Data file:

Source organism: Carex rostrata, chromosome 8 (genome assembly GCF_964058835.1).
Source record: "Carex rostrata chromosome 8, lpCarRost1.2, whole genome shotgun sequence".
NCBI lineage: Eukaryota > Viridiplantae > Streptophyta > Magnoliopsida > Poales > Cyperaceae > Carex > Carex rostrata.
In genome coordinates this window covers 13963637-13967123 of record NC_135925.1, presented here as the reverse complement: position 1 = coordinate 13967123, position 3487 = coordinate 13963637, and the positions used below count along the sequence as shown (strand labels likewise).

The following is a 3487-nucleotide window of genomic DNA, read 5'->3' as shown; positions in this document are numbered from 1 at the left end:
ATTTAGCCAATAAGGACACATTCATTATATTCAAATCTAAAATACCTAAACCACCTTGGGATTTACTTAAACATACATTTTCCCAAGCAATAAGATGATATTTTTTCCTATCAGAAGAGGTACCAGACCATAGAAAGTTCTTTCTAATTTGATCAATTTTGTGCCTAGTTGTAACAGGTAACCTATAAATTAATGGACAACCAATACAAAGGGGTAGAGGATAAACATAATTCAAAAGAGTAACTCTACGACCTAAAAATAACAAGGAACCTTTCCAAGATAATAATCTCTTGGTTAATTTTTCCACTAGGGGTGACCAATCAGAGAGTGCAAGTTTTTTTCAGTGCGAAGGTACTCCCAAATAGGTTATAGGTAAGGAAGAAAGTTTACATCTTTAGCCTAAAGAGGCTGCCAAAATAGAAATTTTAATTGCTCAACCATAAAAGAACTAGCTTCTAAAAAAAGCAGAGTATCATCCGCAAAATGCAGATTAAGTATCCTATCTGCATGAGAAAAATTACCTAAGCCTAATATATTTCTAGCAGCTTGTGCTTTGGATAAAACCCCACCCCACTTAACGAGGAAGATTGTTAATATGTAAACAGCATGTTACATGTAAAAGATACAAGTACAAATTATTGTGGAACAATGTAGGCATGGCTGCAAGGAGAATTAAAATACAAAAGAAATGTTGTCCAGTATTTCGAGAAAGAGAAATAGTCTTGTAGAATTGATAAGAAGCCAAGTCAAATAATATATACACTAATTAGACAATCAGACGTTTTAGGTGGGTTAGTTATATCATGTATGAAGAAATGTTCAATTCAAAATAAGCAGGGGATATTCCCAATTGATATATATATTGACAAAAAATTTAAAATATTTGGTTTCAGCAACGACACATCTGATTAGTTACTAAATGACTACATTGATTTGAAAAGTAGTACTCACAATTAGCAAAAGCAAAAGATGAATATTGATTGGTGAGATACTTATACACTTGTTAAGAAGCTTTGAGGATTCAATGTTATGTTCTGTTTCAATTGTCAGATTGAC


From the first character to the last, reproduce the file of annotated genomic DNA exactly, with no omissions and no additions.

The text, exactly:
Source organism: Carex rostrata, chromosome 8 (genome assembly GCF_964058835.1).
Source record: "Carex rostrata chromosome 8, lpCarRost1.2, whole genome shotgun sequence".
NCBI lineage: Eukaryota > Viridiplantae > Streptophyta > Magnoliopsida > Poales > Cyperaceae > Carex > Carex rostrata.
In genome coordinates this window covers 13963637-13967123 of record NC_135925.1, presented here as the reverse complement: position 1 = coordinate 13967123, position 3487 = coordinate 13963637, and the positions used below count along the sequence as shown (strand labels likewise).

The following is a 3487-nucleotide window of genomic DNA, read 5'->3' as shown; positions in this document are numbered from 1 at the left end:
ATTTAGCCAATAAGGACACATTCATTATATTCAAATCTAAAATACCTAAACCACCTTGGGATTTACTTAAACATACATTTTCCCAAGCAATAAGATGATATTTTTTCCTATCAGAAGAGGTACCAGACCATAGAAAGTTCTTTCTAATTTGATCAATTTTGTGCCTAGTTGTAACAGGTAACCTATAAATTAATGGACAACCAATACAAAGGGGTAGAGGATAAACATAATTCAAAAGAGTAACTCTACGACCTAAAAATAACAAGGAACCTTTCCAAGATAATAATCTCTTGGTTAATTTTTCCACTAGGGGTGACCAATCAGAGAGTGCAAGTTTTTTTCAGTGCGAAGGTACTCCCAAATAGGTTATAGGTAAGGAAGAAAGTTTACATCTTTAGCCTAAAGAGGCTGCCAAAATAGAAATTTTAATTGCTCAACCATAAAAGAACTAGCTTCTAAAAAAAGCAGAGTATCATCCGCAAAATGCAGATTAAGTATCCTATCTGCATGAGAAAAATTACCTAAGCCTAATATATTTCTAGCAGCTTGTGCTTTGGATAAAACCCCACCCCACTTAACGAGGAAGATTGTTAATATGTAAACAGCATGTTACATGTAAAAGATACAAGTACAAATTATTGTGGAACAATGTAGGCATGGCTGCAAGGAGAATTAAAATACAAAAGAAATGTTGTCCAGTATTTCGAGAAAGAGAAATAGTCTTGTAGAATTGATAAGAAGCCAAGTCAAATAATATATACACTAATTAGACAATCAGACGTTTTAGGTGGGTTAGTTATATCATGTATGAAGAAATGTTCAATTCAAAATAAGCAGGGGATATTCCCAATTGATATATATATTGACAAAAAATTTAAAATATTTGGTTTCAGCAACGACACATCTGATTAGTTACTAAATGACTACATTGATTTGAAAAGTAGTACTCACAATTAGCAAAAGCAAAAGATGAATATTGATTGGTGAGATACTTATACACTTGTTAAGAAGCTTTGAGGATTCAATGTTATGTTCTGTTTCAATTGTCAGATTGAC